Thursday, October 27, 2005


"A square egg in a dish of lentils won't make a marrow bend with the wind, nor will it make rhubarb grow up the milkmaid's leg." (Les Dawson)

A breakfast companion through last winter was a weekly batch of stewed rhubarb. In autumn my friend disappeared but this week was back bigger than ever, at my favourite organic stall at Vic Market. And when I say ‘bigger than ever’ I mean it – fine stalks over a metre long. “Bring me home,” they whispered. So I did.

I call it stewed rhubarb because that’s what it was at home. Even now my parent’s garden has been converted to lawn, the hardy rhubarb plants guard the perimeter of what once was lush with corn, strawberries, beans, parsley and other delights I can only just remember. Mum stews me up some everytime I visit. Without such a patch at my fingertips it is now a luxury, a dish so mighty we can elevate it to compote status.

Rhubarb compote with roses and other pleasures

Clean rhubarb, top, tail and pull off any outer stringy bits if they are tough.

Chop into 3-4 cm lengths (or whatever takes your fancy). Put in just enough water to cover the bottom of a heavy based pan.

If you have apples (I did, some pink lady’s) peel, chop and add. Pears are ok or sultanas are another favourite.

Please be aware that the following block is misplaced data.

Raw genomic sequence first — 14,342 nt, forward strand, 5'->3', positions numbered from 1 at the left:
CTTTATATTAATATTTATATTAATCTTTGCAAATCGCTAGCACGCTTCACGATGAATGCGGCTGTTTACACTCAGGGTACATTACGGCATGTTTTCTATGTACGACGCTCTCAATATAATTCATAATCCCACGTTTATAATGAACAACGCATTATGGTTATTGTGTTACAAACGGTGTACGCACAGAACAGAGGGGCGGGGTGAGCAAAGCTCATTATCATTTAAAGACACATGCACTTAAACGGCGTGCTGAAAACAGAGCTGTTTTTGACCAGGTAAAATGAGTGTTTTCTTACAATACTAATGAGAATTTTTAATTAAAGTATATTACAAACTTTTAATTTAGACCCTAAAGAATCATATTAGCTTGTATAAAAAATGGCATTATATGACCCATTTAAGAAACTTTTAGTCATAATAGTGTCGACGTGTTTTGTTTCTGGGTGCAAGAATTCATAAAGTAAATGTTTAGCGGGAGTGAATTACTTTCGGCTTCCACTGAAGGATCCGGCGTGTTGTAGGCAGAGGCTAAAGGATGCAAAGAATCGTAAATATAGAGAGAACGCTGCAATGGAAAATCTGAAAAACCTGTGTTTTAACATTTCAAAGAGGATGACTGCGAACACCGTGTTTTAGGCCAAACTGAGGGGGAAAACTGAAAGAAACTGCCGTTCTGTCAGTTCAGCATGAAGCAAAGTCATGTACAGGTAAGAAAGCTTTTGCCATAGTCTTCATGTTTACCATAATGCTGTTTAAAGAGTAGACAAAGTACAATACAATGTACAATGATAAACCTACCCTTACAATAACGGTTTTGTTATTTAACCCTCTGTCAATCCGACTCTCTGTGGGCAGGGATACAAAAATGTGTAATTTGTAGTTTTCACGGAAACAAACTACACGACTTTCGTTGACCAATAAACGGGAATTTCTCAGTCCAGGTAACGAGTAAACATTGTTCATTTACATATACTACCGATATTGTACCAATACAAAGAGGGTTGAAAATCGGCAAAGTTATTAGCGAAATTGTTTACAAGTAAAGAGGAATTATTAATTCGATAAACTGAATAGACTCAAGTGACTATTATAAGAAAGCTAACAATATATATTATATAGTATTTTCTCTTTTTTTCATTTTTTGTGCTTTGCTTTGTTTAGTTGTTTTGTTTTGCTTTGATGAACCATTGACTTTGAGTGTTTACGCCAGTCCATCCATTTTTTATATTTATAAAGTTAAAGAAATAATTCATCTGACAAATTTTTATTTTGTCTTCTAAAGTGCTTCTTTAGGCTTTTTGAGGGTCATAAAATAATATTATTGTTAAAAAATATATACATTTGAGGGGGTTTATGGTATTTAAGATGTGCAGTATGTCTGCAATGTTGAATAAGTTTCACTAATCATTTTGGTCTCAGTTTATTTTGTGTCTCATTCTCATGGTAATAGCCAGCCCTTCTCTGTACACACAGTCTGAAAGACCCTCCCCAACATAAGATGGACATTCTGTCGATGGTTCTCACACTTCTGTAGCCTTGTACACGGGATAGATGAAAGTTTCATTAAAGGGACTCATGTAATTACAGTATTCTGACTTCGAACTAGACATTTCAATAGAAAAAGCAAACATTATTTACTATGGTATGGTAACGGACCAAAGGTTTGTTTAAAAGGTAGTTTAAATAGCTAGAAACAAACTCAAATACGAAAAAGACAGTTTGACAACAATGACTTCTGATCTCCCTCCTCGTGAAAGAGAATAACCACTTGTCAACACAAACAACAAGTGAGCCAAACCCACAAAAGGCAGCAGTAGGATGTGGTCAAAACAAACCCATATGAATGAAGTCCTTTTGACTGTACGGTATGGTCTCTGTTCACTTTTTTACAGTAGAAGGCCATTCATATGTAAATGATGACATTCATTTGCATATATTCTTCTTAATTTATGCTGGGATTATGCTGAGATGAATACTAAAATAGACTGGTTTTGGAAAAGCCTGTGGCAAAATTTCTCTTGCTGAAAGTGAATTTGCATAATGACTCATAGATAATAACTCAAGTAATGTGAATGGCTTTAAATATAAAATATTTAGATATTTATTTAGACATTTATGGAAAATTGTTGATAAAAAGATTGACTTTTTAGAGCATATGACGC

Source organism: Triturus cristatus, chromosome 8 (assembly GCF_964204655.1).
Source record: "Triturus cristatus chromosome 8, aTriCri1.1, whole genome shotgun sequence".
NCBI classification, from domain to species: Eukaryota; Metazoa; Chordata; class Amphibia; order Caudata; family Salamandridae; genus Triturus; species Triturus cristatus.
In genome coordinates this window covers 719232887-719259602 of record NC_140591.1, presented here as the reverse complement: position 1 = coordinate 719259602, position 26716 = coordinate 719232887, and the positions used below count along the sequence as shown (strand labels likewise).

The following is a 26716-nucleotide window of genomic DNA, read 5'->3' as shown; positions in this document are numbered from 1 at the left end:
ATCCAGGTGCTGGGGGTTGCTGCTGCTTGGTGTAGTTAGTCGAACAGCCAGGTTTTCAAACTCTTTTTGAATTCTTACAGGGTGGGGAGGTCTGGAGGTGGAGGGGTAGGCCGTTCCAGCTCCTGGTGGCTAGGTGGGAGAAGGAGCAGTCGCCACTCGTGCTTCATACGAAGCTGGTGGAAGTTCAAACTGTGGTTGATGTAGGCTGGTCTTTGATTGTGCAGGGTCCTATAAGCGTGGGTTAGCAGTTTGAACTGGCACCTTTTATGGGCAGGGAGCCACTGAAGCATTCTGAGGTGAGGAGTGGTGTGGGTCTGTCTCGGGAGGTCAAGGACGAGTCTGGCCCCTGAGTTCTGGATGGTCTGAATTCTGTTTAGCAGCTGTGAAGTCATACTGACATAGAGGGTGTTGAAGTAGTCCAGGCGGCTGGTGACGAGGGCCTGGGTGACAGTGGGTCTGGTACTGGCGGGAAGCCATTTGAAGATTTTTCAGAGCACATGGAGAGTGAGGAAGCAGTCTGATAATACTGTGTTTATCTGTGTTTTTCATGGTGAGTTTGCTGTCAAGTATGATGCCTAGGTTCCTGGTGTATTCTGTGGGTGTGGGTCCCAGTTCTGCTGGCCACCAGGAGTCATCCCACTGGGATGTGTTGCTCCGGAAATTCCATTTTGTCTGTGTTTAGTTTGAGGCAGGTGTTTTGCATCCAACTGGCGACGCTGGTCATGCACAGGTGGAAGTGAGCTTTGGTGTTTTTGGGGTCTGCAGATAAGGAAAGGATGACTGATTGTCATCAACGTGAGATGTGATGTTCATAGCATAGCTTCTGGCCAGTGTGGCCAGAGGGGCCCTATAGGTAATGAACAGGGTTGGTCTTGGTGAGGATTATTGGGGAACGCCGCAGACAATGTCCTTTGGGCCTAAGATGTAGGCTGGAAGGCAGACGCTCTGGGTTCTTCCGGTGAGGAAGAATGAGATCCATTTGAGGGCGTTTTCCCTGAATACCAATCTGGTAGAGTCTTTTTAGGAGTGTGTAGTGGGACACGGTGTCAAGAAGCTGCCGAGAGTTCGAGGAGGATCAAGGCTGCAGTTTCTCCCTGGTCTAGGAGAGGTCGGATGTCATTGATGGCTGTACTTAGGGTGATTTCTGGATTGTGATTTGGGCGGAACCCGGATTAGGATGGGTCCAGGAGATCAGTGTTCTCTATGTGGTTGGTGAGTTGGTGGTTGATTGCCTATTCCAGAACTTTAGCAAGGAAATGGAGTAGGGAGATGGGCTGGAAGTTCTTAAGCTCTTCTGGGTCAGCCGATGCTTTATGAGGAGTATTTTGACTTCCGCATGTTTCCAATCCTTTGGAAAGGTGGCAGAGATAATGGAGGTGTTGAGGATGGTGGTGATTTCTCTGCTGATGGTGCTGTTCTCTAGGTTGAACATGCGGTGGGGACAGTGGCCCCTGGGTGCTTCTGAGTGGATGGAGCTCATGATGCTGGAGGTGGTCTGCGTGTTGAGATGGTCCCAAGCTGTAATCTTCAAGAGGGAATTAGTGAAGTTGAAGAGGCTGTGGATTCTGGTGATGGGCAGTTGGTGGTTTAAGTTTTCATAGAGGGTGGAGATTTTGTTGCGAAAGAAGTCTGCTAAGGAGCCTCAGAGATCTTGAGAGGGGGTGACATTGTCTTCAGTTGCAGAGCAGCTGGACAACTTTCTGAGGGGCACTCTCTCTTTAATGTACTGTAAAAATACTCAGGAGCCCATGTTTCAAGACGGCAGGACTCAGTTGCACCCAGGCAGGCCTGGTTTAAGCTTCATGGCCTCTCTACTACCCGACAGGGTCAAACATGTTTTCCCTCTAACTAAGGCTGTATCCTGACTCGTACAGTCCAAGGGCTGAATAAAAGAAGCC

I threw in a few organic strawberries – just for the hell of it.

Add sweetener of choice. Today it was a generous dollop of rice syrup. I love it, it’s sweet without being overwhelming.

Cook on a very low heat, covered, stirring frequently.

Cooking time depends on the size and amount of your fruit. This lot took about 15-20 minutes.

When almost cooked, taste to see if it needs a bit of sugar to get the right balance of tart and sweet. I like to still taste a hint of acid but not enough to feel as if the enamel is being stripped from my teeth. Add a splash of rose water. Stir. Cover. Turn off the heat and let it stew, err compote, a while.

Warm, sweet, tart, rosey, delicious.

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Blogger Brownie said...

'I like to still taste a hint of acid'
...that would be the oxalic acid. same as in spinach and red wine and chocolate. all things in moderation and kidney stones will be avoided.

rhubarb crumble with thick cream on top .........yummo.

10:18 pm  
Blogger Another Outspoken Female said...

most of the oxalic acid is in the leaves, which are generally regarded as toxic

8:03 am  

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